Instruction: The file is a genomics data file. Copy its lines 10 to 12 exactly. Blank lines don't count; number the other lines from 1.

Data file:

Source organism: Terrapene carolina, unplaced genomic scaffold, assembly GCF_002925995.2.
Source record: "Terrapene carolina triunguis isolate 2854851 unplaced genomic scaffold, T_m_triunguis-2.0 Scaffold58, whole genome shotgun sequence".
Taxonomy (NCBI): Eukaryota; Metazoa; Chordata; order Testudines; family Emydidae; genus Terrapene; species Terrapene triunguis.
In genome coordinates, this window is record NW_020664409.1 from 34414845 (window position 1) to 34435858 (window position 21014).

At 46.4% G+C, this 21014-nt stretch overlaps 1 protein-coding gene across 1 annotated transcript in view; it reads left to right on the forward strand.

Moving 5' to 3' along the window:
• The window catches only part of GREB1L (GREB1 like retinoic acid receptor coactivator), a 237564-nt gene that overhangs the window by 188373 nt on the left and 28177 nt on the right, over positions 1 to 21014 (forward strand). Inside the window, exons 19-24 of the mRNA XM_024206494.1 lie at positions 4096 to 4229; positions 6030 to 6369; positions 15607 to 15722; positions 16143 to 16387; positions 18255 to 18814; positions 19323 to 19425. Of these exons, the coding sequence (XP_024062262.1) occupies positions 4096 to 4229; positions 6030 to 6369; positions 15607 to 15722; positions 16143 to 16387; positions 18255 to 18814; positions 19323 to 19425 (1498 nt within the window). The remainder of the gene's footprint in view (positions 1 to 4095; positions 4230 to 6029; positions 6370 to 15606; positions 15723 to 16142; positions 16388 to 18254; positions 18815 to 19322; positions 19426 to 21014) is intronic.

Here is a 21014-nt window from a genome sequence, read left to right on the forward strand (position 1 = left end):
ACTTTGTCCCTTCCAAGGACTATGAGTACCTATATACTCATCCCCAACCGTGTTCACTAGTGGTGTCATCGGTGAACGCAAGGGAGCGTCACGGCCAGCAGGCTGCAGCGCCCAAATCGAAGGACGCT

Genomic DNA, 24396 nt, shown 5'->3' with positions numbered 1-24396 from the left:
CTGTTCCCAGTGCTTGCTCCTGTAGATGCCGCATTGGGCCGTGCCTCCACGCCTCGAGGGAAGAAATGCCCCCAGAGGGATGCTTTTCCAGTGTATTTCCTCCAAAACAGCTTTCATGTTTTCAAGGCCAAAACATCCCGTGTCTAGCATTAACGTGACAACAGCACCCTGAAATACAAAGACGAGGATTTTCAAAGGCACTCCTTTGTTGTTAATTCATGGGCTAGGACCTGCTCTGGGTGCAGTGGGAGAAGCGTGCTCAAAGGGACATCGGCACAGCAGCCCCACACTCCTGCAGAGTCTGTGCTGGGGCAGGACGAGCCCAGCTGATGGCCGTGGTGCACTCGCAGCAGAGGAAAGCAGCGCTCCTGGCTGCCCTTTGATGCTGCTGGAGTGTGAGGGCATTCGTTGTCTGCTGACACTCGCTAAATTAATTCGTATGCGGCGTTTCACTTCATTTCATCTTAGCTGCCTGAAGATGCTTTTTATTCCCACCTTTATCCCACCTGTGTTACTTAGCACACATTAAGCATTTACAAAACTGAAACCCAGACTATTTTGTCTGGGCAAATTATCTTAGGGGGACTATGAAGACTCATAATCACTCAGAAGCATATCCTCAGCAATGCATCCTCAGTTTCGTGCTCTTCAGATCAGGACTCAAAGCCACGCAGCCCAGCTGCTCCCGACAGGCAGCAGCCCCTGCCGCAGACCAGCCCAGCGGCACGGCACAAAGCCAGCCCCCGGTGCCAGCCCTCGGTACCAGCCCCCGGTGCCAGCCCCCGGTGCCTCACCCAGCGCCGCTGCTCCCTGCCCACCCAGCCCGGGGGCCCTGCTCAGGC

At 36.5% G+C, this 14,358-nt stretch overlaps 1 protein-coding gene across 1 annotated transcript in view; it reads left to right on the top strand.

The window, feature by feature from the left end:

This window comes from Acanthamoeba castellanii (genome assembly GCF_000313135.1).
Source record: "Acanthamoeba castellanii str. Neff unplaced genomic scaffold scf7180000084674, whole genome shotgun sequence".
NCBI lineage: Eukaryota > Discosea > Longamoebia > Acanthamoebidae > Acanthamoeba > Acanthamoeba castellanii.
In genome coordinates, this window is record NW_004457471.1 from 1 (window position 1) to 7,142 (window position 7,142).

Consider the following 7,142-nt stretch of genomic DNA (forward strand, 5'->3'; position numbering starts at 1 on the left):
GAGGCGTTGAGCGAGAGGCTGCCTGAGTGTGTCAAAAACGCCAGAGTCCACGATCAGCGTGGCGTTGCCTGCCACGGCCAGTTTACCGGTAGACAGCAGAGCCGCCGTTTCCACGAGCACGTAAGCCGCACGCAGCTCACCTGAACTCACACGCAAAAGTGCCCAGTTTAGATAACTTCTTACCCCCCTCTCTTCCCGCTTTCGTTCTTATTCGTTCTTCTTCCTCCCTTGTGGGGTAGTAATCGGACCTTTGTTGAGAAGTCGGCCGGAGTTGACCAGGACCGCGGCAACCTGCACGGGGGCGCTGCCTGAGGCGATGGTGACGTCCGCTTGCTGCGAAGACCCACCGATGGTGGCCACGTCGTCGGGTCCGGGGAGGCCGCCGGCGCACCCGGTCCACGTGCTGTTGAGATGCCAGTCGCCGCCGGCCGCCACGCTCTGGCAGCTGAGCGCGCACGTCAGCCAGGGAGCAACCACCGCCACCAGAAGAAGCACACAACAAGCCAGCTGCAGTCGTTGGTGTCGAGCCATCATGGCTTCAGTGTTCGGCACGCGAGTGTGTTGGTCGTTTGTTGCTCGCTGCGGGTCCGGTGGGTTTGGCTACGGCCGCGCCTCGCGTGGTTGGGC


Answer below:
Genomic DNA, 24396 nt, shown 5'->3' with positions numbered 1-24396 from the left:
CTGTTCCCAGTGCTTGCTCCTGTAGATGCCGCATTGGGCCGTGCCTCCACGCCTCGAGGGAAGAAATGCCCCCAGAGGGATGCTTTTCCAGTGTATTTCCTCCAAAACAGCTTTCATGTTTTCAAGGCCAAAACATCCCGTGTCTAGCATTAACGTGACAACAGCACCCTGAAATACAAAGACGAGGATTTTCAAAGGCACTCCTTTGTTGTTAATTCATGGGCTAGGACCTGCTCTGGGTGCAGTGGGAGAAGCGTGCTCAAAGGGACATCGGCACAGCAGCCCCACACTCCTGCAGAGTCTGTGCTGGGGCAGGACGAGCCCAGCTGATGGCCGTGGTGCACTCGCAGCAGAGGAAAGCAGCGCTCCTGGCTGCCCTTTGATGCTGCTGGAGTGTGAGGGCATTCGTTGTCTGCTGACACTCGCTAAATTAATTCGTATGCGGCGTTTCACTTCATTTCATCTTAGCTGCCTGAAGATGCTTTTTATTCCCACCTTTATCCCACCTGTGTTACTTAGCACACATTAAGCATTTACAAAACTGAAACCCAGACTATTTTGTCTGGGCAAATTATCTTAGGGGGACTATGAAGACTCATAATCACTCAGAAGCATATCCTCAGCAATGCATCCTCAGTTTCGTGCTCTTCAGATCAGGACTCAAAGCCACGCAGCCCAGCTGCTCCCGACAGGCAGCAGCCCCTGCCGCAGACCAGCCCAGCGGCACGGCACAAAGCCAGCCCCCGGTGCCAGCCCTCGGTACCAGCCCCCGGTGCCAGCCCCCGGTGCCTCACCCAGCGCCGCTGCTCCCTGCCCACCCAGCCCGGGGGCCCTGCTCAGGC

At 36.5% G+C, this 14,358-nt stretch overlaps 1 protein-coding gene across 1 annotated transcript in view; it reads left to right on the top strand.